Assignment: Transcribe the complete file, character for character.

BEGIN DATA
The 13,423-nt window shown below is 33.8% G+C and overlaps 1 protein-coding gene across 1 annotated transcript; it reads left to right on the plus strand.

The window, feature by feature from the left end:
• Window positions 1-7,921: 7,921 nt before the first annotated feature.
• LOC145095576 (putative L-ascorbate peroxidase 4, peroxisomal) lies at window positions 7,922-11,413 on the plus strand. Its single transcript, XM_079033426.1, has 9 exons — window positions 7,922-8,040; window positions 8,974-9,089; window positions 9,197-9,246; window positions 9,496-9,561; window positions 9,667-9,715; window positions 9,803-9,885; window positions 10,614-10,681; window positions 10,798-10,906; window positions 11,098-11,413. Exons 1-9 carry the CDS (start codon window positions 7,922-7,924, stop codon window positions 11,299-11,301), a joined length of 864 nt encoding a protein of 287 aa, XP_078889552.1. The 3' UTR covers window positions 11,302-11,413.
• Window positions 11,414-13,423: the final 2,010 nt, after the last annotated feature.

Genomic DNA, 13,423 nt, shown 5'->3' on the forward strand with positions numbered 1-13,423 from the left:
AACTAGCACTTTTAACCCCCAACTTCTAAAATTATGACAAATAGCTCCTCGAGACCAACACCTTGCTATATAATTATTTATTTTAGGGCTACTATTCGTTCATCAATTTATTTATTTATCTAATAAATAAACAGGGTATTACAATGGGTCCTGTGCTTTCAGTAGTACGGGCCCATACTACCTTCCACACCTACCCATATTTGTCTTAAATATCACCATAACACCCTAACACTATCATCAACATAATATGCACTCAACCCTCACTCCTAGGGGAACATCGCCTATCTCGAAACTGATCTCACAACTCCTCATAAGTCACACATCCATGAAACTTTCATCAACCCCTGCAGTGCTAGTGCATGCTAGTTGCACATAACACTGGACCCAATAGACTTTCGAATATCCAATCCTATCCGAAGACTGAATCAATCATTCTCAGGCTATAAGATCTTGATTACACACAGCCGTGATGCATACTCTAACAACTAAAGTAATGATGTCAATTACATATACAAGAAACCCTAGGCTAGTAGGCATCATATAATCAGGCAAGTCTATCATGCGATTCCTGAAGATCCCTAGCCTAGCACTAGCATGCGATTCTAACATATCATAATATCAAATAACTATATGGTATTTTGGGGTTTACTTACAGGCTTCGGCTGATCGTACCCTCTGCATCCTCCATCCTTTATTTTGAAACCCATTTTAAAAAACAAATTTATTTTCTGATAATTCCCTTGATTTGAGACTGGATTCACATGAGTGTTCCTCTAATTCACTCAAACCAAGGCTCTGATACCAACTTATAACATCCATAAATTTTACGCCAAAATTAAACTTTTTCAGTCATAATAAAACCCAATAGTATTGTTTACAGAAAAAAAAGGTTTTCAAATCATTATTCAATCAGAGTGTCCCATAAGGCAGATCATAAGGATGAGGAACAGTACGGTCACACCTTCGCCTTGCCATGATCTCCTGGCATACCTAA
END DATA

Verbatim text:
The 13,423-nt window shown below is 33.8% G+C and overlaps 1 protein-coding gene across 1 annotated transcript; it reads left to right on the plus strand.

The window, feature by feature from the left end:
• Window positions 1-7,921: 7,921 nt before the first annotated feature.
• LOC145095576 (putative L-ascorbate peroxidase 4, peroxisomal) lies at window positions 7,922-11,413 on the plus strand. Its single transcript, XM_079033426.1, has 9 exons — window positions 7,922-8,040; window positions 8,974-9,089; window positions 9,197-9,246; window positions 9,496-9,561; window positions 9,667-9,715; window positions 9,803-9,885; window positions 10,614-10,681; window positions 10,798-10,906; window positions 11,098-11,413. Exons 1-9 carry the CDS (start codon window positions 7,922-7,924, stop codon window positions 11,299-11,301), a joined length of 864 nt encoding a protein of 287 aa, XP_078889552.1. The 3' UTR covers window positions 11,302-11,413.
• Window positions 11,414-13,423: the final 2,010 nt, after the last annotated feature.

Genomic DNA, 13,423 nt, shown 5'->3' on the forward strand with positions numbered 1-13,423 from the left:
AACTAGCACTTTTAACCCCCAACTTCTAAAATTATGACAAATAGCTCCTCGAGACCAACACCTTGCTATATAATTATTTATTTTAGGGCTACTATTCGTTCATCAATTTATTTATTTATCTAATAAATAAACAGGGTATTACAATGGGTCCTGTGCTTTCAGTAGTACGGGCCCATACTACCTTCCACACCTACCCATATTTGTCTTAAATATCACCATAACACCCTAACACTATCATCAACATAATATGCACTCAACCCTCACTCCTAGGGGAACATCGCCTATCTCGAAACTGATCTCACAACTCCTCATAAGTCACACATCCATGAAACTTTCATCAACCCCTGCAGTGCTAGTGCATGCTAGTTGCACATAACACTGGACCCAATAGACTTTCGAATATCCAATCCTATCCGAAGACTGAATCAATCATTCTCAGGCTATAAGATCTTGATTACACACAGCCGTGATGCATACTCTAACAACTAAAGTAATGATGTCAATTACATATACAAGAAACCCTAGGCTAGTAGGCATCATATAATCAGGCAAGTCTATCATGCGATTCCTGAAGATCCCTAGCCTAGCACTAGCATGCGATTCTAACATATCATAATATCAAATAACTATATGGTATTTTGGGGTTTACTTACAGGCTTCGGCTGATCGTACCCTCTGCATCCTCCATCCTTTATTTTGAAACCCATTTTAAAAAACAAATTTATTTTCTGATAATTCCCTTGATTTGAGACTGGATTCACATGAGTGTTCCTCTAATTCACTCAAACCAAGGCTCTGATACCAACTTATAACATCCATAAATTTTACGCCAAAATTAAACTTTTTCAGTCATAATAAAACCCAATAGTATTGTTTACAGAAAAAAAAGGTTTTCAAATCATTATTCAATCAGAGTGTCCCATAAGGCAGATCATAAGGATGAGGAACAGTACGGTCACACCTTCGCCTTGCCATGATCTCCTGGCATACCTAA